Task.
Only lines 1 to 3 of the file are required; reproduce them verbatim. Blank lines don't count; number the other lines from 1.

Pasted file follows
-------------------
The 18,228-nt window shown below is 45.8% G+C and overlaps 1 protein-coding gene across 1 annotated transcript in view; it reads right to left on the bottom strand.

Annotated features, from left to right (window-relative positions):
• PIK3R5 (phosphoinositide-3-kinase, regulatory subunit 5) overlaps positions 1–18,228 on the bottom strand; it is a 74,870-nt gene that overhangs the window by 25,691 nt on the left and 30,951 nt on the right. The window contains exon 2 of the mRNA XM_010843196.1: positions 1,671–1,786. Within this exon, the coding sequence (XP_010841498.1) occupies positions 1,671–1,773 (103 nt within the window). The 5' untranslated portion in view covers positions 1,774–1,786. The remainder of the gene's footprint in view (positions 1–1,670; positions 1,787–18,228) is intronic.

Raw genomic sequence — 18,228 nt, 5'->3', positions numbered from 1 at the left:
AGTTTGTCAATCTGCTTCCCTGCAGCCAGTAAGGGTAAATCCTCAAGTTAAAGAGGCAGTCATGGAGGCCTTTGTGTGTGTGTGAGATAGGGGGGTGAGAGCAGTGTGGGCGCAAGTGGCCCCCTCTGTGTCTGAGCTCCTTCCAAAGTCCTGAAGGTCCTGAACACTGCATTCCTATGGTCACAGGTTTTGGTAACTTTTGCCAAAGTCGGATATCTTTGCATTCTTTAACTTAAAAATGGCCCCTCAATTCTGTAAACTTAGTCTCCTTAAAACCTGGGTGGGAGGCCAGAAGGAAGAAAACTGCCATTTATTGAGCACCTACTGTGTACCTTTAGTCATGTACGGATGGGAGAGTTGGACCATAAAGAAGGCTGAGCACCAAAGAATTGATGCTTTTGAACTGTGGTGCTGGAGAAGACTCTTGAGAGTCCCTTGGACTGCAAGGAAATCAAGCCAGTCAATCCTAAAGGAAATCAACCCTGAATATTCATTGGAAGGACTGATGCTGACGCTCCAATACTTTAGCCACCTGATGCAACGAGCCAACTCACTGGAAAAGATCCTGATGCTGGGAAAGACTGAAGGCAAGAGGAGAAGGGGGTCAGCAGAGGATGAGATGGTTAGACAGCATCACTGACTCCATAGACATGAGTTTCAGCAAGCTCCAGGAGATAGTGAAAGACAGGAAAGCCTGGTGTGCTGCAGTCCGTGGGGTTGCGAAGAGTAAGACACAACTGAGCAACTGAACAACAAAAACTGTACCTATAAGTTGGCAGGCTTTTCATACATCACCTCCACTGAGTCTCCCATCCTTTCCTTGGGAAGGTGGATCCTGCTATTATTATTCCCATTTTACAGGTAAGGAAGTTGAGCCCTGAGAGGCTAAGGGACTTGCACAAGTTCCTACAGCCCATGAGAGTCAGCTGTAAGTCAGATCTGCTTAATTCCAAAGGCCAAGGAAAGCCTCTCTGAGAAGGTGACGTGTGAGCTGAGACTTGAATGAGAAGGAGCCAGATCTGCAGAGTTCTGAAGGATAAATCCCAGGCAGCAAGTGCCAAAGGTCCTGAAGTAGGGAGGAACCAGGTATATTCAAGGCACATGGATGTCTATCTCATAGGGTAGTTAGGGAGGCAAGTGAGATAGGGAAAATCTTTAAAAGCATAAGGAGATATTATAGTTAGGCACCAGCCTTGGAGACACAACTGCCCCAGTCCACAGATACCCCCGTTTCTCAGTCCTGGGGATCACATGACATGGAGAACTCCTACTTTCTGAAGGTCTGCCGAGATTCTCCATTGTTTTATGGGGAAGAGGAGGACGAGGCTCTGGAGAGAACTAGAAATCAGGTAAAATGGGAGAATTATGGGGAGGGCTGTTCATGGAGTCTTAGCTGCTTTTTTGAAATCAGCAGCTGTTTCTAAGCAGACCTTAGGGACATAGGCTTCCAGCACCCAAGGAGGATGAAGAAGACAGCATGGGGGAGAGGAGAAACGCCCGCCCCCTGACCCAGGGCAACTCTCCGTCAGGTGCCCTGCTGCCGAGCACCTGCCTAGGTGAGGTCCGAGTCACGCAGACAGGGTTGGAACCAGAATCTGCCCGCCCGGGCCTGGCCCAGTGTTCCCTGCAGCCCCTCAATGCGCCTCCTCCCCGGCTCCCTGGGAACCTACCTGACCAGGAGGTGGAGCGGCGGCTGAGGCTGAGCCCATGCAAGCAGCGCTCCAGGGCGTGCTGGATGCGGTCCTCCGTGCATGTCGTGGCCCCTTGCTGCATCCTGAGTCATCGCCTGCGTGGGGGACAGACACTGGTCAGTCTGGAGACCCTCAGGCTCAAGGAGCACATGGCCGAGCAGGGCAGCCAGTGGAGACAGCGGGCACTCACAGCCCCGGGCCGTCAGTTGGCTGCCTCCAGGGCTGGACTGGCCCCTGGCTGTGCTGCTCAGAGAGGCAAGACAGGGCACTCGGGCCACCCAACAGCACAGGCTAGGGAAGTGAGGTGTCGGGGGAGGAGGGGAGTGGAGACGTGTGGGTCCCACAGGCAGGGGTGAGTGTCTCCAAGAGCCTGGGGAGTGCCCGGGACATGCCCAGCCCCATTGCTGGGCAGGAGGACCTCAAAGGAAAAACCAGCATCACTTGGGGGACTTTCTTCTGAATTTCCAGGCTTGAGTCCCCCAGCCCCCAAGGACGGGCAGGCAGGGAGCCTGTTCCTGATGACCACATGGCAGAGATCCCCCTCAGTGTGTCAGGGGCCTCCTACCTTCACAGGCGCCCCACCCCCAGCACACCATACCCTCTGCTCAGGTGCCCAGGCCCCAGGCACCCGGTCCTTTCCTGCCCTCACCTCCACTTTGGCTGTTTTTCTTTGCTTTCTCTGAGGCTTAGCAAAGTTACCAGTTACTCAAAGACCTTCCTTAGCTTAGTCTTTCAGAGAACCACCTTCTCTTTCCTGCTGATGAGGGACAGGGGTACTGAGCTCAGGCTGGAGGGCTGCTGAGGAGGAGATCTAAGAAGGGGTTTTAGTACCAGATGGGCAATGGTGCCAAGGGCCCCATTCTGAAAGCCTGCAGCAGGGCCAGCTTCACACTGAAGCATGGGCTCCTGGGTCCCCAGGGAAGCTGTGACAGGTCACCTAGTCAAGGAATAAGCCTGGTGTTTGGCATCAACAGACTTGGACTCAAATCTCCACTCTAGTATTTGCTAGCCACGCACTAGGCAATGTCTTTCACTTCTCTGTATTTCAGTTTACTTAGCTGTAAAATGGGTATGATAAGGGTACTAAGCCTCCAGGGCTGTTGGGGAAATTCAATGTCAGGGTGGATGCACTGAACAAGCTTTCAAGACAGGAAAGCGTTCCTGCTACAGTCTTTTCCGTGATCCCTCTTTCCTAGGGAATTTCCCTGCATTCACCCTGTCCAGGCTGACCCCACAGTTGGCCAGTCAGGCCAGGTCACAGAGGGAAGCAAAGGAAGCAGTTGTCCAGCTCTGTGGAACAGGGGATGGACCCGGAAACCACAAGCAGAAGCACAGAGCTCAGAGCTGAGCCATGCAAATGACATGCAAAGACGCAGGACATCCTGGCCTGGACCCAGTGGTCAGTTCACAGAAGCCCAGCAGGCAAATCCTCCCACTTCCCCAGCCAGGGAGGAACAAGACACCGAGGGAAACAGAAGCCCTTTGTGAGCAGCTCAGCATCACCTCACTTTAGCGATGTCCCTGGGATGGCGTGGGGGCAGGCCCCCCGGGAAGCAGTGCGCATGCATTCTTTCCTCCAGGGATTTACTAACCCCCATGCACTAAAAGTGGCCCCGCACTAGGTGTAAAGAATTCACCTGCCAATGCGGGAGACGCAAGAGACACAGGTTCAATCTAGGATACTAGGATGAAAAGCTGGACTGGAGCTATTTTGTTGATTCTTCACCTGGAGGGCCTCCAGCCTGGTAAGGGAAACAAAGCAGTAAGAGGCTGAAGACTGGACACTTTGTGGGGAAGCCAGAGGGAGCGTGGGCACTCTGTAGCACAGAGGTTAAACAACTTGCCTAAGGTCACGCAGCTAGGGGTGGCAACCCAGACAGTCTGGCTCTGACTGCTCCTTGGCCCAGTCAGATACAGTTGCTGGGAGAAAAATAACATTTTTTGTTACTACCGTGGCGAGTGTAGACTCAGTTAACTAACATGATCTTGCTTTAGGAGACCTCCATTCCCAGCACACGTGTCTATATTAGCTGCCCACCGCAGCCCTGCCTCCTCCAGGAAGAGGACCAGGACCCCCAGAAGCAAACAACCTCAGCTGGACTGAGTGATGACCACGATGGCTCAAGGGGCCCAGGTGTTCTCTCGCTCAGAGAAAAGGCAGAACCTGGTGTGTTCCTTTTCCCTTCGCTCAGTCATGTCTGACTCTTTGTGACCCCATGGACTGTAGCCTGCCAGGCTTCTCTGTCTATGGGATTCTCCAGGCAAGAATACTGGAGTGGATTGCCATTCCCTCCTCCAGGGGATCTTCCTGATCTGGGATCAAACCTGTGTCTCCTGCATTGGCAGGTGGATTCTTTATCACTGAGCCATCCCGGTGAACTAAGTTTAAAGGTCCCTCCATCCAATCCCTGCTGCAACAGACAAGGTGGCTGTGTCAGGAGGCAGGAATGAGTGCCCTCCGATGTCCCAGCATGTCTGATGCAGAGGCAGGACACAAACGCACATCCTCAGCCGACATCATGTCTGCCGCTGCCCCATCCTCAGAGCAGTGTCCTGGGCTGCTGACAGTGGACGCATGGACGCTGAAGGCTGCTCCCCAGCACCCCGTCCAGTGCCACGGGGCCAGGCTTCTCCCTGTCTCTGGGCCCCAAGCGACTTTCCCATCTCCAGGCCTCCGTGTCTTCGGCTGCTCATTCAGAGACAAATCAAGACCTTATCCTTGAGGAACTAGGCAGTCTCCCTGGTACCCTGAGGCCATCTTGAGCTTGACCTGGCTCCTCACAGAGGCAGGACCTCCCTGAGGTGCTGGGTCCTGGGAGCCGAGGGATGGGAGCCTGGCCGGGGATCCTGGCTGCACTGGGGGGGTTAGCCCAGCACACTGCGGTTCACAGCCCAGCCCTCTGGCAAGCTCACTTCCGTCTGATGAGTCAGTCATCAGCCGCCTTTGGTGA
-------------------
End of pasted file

The 18,228-nt window shown below is 45.8% G+C and overlaps 1 protein-coding gene across 1 annotated transcript in view; it reads right to left on the bottom strand.

Annotated features, from left to right (window-relative positions):
• PIK3R5 (phosphoinositide-3-kinase, regulatory subunit 5) overlaps positions 1–18,228 on the bottom strand; it is a 74,870-nt gene that overhangs the window by 25,691 nt on the left and 30,951 nt on the right. The window contains exon 2 of the mRNA XM_010843196.1: positions 1,671–1,786. Within this exon, the coding sequence (XP_010841498.1) occupies positions 1,671–1,773 (103 nt within the window). The 5' untranslated portion in view covers positions 1,774–1,786. The remainder of the gene's footprint in view (positions 1–1,670; positions 1,787–18,228) is intronic.